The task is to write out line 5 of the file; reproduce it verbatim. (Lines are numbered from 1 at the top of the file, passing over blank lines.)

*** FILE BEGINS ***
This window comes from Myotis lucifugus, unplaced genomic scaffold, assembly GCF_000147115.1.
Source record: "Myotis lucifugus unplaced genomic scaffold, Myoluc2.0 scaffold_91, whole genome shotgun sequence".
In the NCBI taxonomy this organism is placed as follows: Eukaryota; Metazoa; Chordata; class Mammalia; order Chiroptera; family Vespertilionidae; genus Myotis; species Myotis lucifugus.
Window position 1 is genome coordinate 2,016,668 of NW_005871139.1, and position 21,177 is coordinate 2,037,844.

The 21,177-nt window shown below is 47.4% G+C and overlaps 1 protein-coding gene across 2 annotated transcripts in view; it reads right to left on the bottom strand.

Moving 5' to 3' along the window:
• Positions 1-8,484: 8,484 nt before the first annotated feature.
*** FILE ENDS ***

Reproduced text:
The 21,177-nt window shown below is 47.4% G+C and overlaps 1 protein-coding gene across 2 annotated transcripts in view; it reads right to left on the bottom strand.